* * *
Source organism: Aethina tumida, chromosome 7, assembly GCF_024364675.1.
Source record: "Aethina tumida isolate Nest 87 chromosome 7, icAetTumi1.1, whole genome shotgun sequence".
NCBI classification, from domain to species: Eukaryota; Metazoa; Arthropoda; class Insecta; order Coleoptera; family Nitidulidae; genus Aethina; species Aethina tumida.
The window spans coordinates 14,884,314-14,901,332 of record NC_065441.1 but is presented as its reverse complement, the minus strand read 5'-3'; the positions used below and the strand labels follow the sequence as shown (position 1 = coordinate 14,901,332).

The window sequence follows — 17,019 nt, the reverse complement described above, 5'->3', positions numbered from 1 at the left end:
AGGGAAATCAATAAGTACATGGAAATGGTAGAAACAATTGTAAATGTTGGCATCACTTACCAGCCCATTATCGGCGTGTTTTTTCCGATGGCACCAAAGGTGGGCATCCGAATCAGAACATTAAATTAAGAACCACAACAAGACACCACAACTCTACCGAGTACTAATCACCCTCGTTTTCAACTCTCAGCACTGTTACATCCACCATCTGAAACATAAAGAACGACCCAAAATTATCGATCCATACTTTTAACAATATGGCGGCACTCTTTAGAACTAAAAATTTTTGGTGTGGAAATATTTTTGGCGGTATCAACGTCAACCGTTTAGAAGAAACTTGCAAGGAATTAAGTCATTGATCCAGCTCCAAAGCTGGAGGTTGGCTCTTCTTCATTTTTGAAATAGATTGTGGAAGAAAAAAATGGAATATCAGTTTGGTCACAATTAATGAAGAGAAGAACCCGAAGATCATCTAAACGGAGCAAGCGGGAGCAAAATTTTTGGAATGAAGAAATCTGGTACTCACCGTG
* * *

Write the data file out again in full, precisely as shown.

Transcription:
Source organism: Aethina tumida, chromosome 7, assembly GCF_024364675.1.
Source record: "Aethina tumida isolate Nest 87 chromosome 7, icAetTumi1.1, whole genome shotgun sequence".
NCBI classification, from domain to species: Eukaryota; Metazoa; Arthropoda; class Insecta; order Coleoptera; family Nitidulidae; genus Aethina; species Aethina tumida.
The window spans coordinates 14,884,314-14,901,332 of record NC_065441.1 but is presented as its reverse complement, the minus strand read 5'-3'; the positions used below and the strand labels follow the sequence as shown (position 1 = coordinate 14,901,332).

The window sequence follows — 17,019 nt, the reverse complement described above, 5'->3', positions numbered from 1 at the left end:
AGGGAAATCAATAAGTACATGGAAATGGTAGAAACAATTGTAAATGTTGGCATCACTTACCAGCCCATTATCGGCGTGTTTTTTCCGATGGCACCAAAGGTGGGCATCCGAATCAGAACATTAAATTAAGAACCACAACAAGACACCACAACTCTACCGAGTACTAATCACCCTCGTTTTCAACTCTCAGCACTGTTACATCCACCATCTGAAACATAAAGAACGACCCAAAATTATCGATCCATACTTTTAACAATATGGCGGCACTCTTTAGAACTAAAAATTTTTGGTGTGGAAATATTTTTGGCGGTATCAACGTCAACCGTTTAGAAGAAACTTGCAAGGAATTAAGTCATTGATCCAGCTCCAAAGCTGGAGGTTGGCTCTTCTTCATTTTTGAAATAGATTGTGGAAGAAAAAAATGGAATATCAGTTTGGTCACAATTAATGAAGAGAAGAACCCGAAGATCATCTAAACGGAGCAAGCGGGAGCAAAATTTTTGGAATGAAGAAATCTGGTACTCACCGTG